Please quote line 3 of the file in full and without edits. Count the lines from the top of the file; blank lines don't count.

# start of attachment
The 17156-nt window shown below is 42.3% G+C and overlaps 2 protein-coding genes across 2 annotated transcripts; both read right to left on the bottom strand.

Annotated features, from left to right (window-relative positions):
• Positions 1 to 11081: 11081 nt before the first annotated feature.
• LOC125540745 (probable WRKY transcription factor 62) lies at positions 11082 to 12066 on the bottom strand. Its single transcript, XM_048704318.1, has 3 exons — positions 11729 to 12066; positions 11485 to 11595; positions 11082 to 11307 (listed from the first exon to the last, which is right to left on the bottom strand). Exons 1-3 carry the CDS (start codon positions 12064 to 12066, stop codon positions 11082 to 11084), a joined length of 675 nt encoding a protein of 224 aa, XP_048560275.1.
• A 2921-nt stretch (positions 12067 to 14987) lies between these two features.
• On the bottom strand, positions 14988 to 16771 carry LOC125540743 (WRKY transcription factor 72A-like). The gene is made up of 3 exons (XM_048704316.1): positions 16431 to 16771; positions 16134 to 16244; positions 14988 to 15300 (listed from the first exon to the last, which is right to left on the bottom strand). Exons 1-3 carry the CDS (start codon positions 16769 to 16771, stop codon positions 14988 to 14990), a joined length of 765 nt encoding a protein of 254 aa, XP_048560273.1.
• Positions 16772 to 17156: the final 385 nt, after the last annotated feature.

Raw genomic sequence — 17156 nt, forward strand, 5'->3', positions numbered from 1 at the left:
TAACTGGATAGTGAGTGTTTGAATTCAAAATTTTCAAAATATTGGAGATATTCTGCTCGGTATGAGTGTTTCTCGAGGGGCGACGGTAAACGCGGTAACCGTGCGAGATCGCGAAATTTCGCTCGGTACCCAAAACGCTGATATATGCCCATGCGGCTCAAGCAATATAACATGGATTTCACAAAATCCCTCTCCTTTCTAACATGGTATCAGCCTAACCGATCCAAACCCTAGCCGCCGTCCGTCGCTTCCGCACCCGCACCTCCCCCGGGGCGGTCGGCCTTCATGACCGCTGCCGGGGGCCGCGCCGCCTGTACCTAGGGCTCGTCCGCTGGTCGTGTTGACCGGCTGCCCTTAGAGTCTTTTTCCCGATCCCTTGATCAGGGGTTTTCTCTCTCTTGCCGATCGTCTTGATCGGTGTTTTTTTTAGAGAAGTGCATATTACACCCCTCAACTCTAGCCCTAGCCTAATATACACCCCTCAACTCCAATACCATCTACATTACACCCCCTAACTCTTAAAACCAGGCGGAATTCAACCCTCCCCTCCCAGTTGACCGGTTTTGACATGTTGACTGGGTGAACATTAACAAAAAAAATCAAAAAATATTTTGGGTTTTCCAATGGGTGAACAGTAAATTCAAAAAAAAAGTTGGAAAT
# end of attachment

• Positions 1 to 11081: 11081 nt before the first annotated feature.